When is the 'All or Virtually All' Standard Satisfied?
As a threshold matter, the FTC requires that a product's 'last substantial transformation' has occurred in the United States. However, even where a product is last substantially transformed in the United States, if the product is thereafter assembled or processed outside the United States, the FTC may conclude that the product is not 'all or virtually all' made in the United States. In addition to this threshold inquiry, the FTC considers additional factors:
- The FTC considers the percentage of the total cost of manufacturing
attributable to U.S. and to non-U.S. costs. There is no fixed percentage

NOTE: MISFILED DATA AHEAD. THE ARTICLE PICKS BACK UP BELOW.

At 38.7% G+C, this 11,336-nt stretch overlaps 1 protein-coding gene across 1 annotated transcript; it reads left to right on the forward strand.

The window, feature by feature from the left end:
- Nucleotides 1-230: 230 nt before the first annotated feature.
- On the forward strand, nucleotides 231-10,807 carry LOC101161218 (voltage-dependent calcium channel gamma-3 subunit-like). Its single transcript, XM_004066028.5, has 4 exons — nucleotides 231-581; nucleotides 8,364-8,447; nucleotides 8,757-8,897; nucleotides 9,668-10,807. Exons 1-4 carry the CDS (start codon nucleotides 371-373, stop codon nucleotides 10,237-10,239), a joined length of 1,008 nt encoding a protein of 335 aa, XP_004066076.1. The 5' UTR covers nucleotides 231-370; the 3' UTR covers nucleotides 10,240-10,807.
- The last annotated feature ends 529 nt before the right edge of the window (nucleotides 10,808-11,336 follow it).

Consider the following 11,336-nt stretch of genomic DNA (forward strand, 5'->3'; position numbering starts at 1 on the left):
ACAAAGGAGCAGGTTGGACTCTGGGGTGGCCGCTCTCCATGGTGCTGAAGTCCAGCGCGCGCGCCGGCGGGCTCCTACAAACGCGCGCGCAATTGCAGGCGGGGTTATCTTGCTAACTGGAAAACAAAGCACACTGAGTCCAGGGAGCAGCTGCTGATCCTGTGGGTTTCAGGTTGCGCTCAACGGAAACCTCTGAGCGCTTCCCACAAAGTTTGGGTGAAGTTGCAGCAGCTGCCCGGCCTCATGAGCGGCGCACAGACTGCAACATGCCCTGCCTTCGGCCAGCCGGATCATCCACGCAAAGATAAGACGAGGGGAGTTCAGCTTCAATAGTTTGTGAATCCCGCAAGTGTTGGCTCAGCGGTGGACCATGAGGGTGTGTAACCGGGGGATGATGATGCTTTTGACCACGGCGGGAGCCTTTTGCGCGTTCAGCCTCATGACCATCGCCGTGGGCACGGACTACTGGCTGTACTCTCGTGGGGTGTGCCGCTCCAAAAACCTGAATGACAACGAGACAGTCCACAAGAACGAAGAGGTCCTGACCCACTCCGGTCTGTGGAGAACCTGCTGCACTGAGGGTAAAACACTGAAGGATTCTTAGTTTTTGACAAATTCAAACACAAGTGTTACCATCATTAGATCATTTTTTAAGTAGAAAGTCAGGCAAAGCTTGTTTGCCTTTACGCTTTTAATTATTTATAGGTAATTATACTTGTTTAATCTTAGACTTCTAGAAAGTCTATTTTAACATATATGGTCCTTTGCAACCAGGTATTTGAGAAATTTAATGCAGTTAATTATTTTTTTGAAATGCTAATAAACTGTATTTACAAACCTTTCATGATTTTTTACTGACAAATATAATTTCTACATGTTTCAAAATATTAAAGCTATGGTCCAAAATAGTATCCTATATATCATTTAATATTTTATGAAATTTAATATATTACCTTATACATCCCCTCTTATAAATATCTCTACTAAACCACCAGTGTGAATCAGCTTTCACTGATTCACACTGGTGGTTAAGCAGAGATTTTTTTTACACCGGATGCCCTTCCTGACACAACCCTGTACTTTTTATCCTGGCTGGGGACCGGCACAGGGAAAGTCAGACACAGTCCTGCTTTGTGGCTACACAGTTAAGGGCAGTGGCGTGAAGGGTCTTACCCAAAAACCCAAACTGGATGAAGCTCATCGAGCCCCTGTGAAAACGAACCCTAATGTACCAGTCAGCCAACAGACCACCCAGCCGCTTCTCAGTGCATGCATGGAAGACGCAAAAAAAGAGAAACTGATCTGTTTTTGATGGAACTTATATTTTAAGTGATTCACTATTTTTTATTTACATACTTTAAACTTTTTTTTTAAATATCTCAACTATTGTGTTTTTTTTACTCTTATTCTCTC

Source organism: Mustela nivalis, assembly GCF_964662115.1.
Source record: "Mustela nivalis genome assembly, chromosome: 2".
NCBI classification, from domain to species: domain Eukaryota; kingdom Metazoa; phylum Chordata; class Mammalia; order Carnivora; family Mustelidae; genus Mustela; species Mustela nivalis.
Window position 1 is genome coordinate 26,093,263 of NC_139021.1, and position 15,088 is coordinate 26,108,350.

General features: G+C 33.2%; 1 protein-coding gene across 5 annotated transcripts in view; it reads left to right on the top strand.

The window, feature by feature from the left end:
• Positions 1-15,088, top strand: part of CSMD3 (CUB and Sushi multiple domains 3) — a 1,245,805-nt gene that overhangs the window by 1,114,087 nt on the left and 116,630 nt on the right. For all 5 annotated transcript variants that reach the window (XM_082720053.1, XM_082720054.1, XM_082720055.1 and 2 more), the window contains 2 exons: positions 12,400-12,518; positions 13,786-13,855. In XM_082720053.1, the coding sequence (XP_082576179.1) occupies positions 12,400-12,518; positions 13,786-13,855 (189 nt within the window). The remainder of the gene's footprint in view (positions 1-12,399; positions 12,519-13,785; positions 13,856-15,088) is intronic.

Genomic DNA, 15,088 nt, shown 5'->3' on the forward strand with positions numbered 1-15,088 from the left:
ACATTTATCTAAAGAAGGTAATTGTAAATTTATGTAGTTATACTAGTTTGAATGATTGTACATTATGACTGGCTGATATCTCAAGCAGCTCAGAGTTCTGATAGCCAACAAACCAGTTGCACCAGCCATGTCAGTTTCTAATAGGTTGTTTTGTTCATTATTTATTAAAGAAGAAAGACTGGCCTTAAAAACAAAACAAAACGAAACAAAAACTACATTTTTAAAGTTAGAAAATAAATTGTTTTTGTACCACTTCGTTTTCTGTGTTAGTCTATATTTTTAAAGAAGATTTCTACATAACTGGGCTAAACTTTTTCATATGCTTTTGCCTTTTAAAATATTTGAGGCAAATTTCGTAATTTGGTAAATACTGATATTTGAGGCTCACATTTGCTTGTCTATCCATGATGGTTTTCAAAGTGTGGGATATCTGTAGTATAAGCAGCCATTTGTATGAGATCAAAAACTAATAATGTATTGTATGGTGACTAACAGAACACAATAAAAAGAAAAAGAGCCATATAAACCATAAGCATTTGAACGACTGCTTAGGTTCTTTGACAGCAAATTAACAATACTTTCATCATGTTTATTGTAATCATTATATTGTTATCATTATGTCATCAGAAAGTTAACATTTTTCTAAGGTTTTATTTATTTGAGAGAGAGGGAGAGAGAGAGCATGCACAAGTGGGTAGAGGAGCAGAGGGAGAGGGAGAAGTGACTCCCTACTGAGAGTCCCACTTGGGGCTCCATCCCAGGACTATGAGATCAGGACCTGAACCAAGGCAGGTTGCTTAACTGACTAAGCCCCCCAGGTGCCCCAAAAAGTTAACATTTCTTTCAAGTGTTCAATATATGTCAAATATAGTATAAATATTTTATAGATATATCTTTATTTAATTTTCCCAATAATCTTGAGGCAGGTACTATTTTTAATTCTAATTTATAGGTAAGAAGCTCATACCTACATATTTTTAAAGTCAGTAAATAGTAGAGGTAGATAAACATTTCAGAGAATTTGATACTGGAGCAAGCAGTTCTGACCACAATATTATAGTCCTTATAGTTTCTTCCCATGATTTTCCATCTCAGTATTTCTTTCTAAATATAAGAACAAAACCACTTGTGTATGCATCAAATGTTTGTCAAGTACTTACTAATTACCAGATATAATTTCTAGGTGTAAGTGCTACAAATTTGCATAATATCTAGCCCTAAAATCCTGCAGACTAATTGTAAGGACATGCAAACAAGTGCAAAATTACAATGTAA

beyond which a product is considered 'all or virtually all' made in the
United States. This inquiry is made on a case-by-case basis. Manufacturing
costs include the total cost of all manufacturing materials, direct manufacturing
labor and manufacturing overhead. The FTC considers how far removed non-U.S.
content is from a finished product. Content that is further back in the manufacturing
process will generally be less significant to consumers. The FTC considers
how much of the total value of a finished product is attributable to non-U.S. content.
Types of Claims